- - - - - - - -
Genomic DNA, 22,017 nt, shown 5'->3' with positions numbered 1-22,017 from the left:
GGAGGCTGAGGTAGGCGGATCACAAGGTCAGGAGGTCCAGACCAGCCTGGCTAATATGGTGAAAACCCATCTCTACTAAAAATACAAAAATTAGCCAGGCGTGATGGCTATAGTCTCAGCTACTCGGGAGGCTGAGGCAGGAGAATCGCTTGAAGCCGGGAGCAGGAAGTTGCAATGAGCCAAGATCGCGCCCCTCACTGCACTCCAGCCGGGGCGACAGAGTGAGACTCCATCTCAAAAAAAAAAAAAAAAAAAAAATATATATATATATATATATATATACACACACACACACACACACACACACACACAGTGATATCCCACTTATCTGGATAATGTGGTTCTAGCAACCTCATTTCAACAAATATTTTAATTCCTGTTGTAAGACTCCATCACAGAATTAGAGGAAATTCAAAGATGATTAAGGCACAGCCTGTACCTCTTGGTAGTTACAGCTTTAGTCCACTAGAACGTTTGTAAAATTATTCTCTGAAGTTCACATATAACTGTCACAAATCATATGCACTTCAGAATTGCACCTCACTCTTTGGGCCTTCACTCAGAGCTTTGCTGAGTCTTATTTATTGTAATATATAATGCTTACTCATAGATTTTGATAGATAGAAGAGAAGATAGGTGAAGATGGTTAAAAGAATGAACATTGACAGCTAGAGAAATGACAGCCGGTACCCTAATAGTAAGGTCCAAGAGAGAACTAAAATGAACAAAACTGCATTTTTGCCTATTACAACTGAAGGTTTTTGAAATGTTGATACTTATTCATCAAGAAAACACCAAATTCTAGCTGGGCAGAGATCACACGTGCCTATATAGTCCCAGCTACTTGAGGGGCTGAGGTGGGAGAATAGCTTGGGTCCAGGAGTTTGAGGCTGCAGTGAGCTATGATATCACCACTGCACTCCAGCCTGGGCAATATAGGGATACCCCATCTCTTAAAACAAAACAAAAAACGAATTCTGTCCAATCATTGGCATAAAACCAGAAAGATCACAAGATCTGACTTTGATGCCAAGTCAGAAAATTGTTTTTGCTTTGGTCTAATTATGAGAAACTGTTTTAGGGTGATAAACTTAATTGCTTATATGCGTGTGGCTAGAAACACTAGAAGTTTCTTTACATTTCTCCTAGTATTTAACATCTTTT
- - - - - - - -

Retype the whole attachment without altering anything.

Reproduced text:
Genomic DNA, 22,017 nt, shown 5'->3' with positions numbered 1-22,017 from the left:
GGAGGCTGAGGTAGGCGGATCACAAGGTCAGGAGGTCCAGACCAGCCTGGCTAATATGGTGAAAACCCATCTCTACTAAAAATACAAAAATTAGCCAGGCGTGATGGCTATAGTCTCAGCTACTCGGGAGGCTGAGGCAGGAGAATCGCTTGAAGCCGGGAGCAGGAAGTTGCAATGAGCCAAGATCGCGCCCCTCACTGCACTCCAGCCGGGGCGACAGAGTGAGACTCCATCTCAAAAAAAAAAAAAAAAAAAAAATATATATATATATATATATATATACACACACACACACACACACACACACACACAGTGATATCCCACTTATCTGGATAATGTGGTTCTAGCAACCTCATTTCAACAAATATTTTAATTCCTGTTGTAAGACTCCATCACAGAATTAGAGGAAATTCAAAGATGATTAAGGCACAGCCTGTACCTCTTGGTAGTTACAGCTTTAGTCCACTAGAACGTTTGTAAAATTATTCTCTGAAGTTCACATATAACTGTCACAAATCATATGCACTTCAGAATTGCACCTCACTCTTTGGGCCTTCACTCAGAGCTTTGCTGAGTCTTATTTATTGTAATATATAATGCTTACTCATAGATTTTGATAGATAGAAGAGAAGATAGGTGAAGATGGTTAAAAGAATGAACATTGACAGCTAGAGAAATGACAGCCGGTACCCTAATAGTAAGGTCCAAGAGAGAACTAAAATGAACAAAACTGCATTTTTGCCTATTACAACTGAAGGTTTTTGAAATGTTGATACTTATTCATCAAGAAAACACCAAATTCTAGCTGGGCAGAGATCACACGTGCCTATATAGTCCCAGCTACTTGAGGGGCTGAGGTGGGAGAATAGCTTGGGTCCAGGAGTTTGAGGCTGCAGTGAGCTATGATATCACCACTGCACTCCAGCCTGGGCAATATAGGGATACCCCATCTCTTAAAACAAAACAAAAAACGAATTCTGTCCAATCATTGGCATAAAACCAGAAAGATCACAAGATCTGACTTTGATGCCAAGTCAGAAAATTGTTTTTGCTTTGGTCTAATTATGAGAAACTGTTTTAGGGTGATAAACTTAATTGCTTATATGCGTGTGGCTAGAAACACTAGAAGTTTCTTTACATTTCTCCTAGTATTTAACATCTTTT